NFL lockout: Is David S. Doty the most influential man in pro football?

Some say David S. Doty jump-started the NFL talks. He has so angered owners that they want to eliminate his oversight role during current contract talks.
Some say David S. Doty jump-started the NFL talks. He has so angered owners that they want to eliminate his oversight role during current contract talks. (Layne Kennedy/1992 Getty Images Photo)

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Washington Post Staff Writers
Wednesday, March 9, 2011; 12:54 AM

The most influential man in professional football, at least in recent days, is not NFL Commissioner Roger Goodell. It is not players' union leader DeMaurice Smith. It just may be an 81-year-old federal judge in Minneapolis who fought unions for two decades as a lawyer, but now is considered a messiah by some NFL players and a pariah by the league's owners.

Some believe David S. Doty broke the bargaining stalemate between players and owners when he ruled March 1 that the NFL negotiated a $4 billion lockout fund from television networks "to advance its own interests and harm the interests of the players." He threatened to assess damages against the league.

That ruling and other high-profile decisions by Doty have so angered owners that they have made the judge himself one of the key issues in the current contract talks. They are trying to oust him as overseer of the NFL's collective bargaining issues, and may be willing to make concessions in other areas to accomplish that.

In past court filings, the owners have accused Doty of bias on behalf of players - a charge Doty's colleagues call ludicrous.

If the two sides fail to reach a new collective bargaining agreement by Friday or extend their talks again, the players are expected to dissolve the union so they can file an anti-trust lawsuit in federal court. By virtue of his deep involvement in NFL labor matters for more than 20 years, the case is likely to land in Doty's courtroom.

"The players are using [Doty] as a weapon just as the owners are going to use the lockout," said Charles B. Craver, a professor of labor and negotiations at George Washington University's law school. "It does give them some leverage, it definitely does. If this goes to court, [the sport's current rules] arguably could all be thrown out."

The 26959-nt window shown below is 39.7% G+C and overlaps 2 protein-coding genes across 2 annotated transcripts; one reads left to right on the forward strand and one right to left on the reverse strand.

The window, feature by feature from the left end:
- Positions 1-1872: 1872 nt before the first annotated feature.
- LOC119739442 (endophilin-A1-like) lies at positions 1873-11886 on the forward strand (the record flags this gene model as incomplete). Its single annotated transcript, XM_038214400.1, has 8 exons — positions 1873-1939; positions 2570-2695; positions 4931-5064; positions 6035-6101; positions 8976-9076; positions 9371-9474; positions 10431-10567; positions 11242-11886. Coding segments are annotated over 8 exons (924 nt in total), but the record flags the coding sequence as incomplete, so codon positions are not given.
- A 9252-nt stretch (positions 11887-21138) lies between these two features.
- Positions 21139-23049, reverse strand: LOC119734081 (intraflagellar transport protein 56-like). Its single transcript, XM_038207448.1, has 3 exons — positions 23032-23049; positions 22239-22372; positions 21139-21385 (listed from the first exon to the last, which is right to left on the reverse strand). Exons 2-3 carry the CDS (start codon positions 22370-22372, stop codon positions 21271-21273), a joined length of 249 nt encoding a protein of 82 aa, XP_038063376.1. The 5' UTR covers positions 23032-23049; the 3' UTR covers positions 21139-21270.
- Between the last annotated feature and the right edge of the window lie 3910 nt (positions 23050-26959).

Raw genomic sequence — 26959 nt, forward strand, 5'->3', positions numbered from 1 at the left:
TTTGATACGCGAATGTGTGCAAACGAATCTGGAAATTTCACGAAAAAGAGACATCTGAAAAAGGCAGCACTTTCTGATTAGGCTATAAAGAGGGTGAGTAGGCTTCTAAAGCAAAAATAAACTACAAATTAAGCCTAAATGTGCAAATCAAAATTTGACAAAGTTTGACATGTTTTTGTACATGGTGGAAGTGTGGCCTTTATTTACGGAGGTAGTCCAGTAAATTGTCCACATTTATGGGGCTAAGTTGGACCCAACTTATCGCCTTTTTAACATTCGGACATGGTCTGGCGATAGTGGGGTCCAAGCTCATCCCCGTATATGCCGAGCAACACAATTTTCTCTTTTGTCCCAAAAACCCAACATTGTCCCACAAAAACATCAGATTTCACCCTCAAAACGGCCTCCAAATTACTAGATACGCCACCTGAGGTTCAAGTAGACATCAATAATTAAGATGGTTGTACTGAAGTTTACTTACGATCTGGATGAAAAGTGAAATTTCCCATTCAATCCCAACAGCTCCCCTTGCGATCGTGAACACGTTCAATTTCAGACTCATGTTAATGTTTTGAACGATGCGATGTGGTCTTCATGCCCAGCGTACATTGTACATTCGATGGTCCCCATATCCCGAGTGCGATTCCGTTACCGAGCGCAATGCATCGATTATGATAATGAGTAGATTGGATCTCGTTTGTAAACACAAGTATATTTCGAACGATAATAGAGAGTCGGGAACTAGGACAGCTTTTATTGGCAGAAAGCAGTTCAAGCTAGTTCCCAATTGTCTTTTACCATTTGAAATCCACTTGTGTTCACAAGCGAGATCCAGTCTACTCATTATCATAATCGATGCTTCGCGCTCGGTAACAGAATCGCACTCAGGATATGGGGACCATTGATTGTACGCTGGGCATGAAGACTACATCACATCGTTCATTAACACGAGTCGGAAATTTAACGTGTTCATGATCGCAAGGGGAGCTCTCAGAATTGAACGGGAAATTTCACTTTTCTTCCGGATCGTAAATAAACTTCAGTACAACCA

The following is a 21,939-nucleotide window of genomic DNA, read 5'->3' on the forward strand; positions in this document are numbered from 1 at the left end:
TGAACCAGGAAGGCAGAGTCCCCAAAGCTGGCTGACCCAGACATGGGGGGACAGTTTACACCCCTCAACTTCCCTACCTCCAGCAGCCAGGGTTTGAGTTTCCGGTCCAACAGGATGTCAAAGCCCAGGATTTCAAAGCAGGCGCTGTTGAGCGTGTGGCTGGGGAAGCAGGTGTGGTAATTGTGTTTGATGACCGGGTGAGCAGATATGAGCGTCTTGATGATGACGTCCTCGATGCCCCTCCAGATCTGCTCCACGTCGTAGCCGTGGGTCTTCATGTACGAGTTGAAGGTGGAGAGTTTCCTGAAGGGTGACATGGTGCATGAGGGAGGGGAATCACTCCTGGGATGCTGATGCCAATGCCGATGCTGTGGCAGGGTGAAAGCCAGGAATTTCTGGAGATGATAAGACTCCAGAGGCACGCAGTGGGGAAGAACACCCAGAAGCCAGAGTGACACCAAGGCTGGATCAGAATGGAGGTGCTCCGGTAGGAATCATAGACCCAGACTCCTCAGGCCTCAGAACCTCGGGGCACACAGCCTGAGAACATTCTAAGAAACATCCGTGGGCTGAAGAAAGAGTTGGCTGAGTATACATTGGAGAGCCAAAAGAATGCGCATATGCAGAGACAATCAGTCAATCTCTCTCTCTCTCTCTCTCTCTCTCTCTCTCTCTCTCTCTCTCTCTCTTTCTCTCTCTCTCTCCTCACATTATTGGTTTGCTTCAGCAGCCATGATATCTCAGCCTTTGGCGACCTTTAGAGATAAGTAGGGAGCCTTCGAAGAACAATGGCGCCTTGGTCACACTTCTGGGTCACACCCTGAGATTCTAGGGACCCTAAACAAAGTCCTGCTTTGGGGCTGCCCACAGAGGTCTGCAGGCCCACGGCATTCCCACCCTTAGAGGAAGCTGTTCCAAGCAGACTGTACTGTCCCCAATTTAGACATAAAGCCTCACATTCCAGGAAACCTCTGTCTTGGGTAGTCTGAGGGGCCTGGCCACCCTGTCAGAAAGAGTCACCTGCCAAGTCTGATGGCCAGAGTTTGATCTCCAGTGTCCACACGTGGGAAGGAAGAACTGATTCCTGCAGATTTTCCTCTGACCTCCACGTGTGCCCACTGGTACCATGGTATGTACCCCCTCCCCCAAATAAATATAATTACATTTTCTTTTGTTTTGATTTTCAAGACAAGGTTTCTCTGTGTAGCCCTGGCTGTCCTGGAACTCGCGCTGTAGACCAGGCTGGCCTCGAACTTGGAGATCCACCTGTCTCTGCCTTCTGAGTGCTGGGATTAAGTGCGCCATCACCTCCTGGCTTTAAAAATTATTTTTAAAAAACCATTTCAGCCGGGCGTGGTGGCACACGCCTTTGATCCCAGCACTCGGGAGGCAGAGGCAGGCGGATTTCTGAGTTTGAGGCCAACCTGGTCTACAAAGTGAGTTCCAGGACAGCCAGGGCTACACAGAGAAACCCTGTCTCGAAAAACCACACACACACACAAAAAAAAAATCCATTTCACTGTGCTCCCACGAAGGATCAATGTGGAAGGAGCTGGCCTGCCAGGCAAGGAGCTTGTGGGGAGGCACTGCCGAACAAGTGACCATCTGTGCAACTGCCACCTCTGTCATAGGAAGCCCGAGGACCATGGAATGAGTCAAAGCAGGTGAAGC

It's unclear whether the dispute will get that far. Goodell, Smith and their negotiating teams met in Washington Tuesday for a 13th day of mediated talks, with Doty, a former Marine and high school football player, still a critical issue. One person on the owners' side said recently he didn't think the league would agree to any labor settlement that includes ongoing oversight by Doty.

That person, who spoke on the condition of anonymity because of the sensitivity of the discussions, said ousting Doty ranked behind only the division of revenue in importance to the owners.

Doty's associates agree that Doty has held a position of unusual power over the players and owners, but dispute the suggestion that his decisions have reflected any favoritism. Doty declined to comment through a spokesperson.

"That's an inaccurate perception," said Cary B. Johnson, an attorney who served as a law clerk for Doty in 1987 and 1988. "He is fastidiously fair and balanced in his decisions. He was very concerned about following the law, and getting it right."

Johnson and others who know Doty said the judge has earned a reputation for impartiality, decorum and formality in his court room; they say he wears coats, dress shirts and slacks to work even on Saturdays. He also has become known for offering attorneys ample time to argue their cases.

"One of the things about David Doty: He was a Marine, he's a straight shooter," said Raymond A. Haik, the attorney who hired Doty out of law school and remains friends with him to this day. "The NFL didn't exactly go in the tank after the first [case]. They prospered."


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